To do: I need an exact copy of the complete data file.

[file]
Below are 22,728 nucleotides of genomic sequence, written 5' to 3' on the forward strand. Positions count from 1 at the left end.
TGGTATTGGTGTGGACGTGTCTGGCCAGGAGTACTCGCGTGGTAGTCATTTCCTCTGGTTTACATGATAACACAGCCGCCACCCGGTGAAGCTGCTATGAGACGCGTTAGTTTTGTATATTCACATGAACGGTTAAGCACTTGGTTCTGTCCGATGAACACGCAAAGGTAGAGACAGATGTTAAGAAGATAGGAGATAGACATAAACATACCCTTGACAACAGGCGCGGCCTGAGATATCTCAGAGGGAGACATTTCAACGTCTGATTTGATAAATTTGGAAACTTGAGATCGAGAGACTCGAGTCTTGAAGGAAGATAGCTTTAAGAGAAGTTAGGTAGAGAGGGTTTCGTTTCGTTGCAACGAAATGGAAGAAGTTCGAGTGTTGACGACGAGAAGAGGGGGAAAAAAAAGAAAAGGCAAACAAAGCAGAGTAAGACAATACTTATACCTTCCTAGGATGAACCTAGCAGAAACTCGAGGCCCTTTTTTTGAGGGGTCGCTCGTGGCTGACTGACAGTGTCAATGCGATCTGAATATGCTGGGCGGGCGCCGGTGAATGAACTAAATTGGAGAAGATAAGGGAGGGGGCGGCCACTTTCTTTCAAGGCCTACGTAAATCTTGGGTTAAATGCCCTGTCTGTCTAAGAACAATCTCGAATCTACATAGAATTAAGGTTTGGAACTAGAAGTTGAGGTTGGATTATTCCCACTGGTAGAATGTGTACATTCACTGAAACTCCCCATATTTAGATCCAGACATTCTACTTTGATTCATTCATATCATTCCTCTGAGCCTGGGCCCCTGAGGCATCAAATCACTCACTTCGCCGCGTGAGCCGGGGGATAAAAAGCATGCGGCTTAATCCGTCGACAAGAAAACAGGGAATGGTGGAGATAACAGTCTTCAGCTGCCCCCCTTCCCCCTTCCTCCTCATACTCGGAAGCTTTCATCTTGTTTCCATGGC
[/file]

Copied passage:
Below are 22,728 nucleotides of genomic sequence, written 5' to 3' on the forward strand. Positions count from 1 at the left end.
TGGTATTGGTGTGGACGTGTCTGGCCAGGAGTACTCGCGTGGTAGTCATTTCCTCTGGTTTACATGATAACACAGCCGCCACCCGGTGAAGCTGCTATGAGACGCGTTAGTTTTGTATATTCACATGAACGGTTAAGCACTTGGTTCTGTCCGATGAACACGCAAAGGTAGAGACAGATGTTAAGAAGATAGGAGATAGACATAAACATACCCTTGACAACAGGCGCGGCCTGAGATATCTCAGAGGGAGACATTTCAACGTCTGATTTGATAAATTTGGAAACTTGAGATCGAGAGACTCGAGTCTTGAAGGAAGATAGCTTTAAGAGAAGTTAGGTAGAGAGGGTTTCGTTTCGTTGCAACGAAATGGAAGAAGTTCGAGTGTTGACGACGAGAAGAGGGGGAAAAAAAAGAAAAGGCAAACAAAGCAGAGTAAGACAATACTTATACCTTCCTAGGATGAACCTAGCAGAAACTCGAGGCCCTTTTTTTGAGGGGTCGCTCGTGGCTGACTGACAGTGTCAATGCGATCTGAATATGCTGGGCGGGCGCCGGTGAATGAACTAAATTGGAGAAGATAAGGGAGGGGGCGGCCACTTTCTTTCAAGGCCTACGTAAATCTTGGGTTAAATGCCCTGTCTGTCTAAGAACAATCTCGAATCTACATAGAATTAAGGTTTGGAACTAGAAGTTGAGGTTGGATTATTCCCACTGGTAGAATGTGTACATTCACTGAAACTCCCCATATTTAGATCCAGACATTCTACTTTGATTCATTCATATCATTCCTCTGAGCCTGGGCCCCTGAGGCATCAAATCACTCACTTCGCCGCGTGAGCCGGGGGATAAAAAGCATGCGGCTTAATCCGTCGACAAGAAAACAGGGAATGGTGGAGATAACAGTCTTCAGCTGCCCCCCTTCCCCCTTCCTCCTCATACTCGGAAGCTTTCATCTTGTTTCCATGGC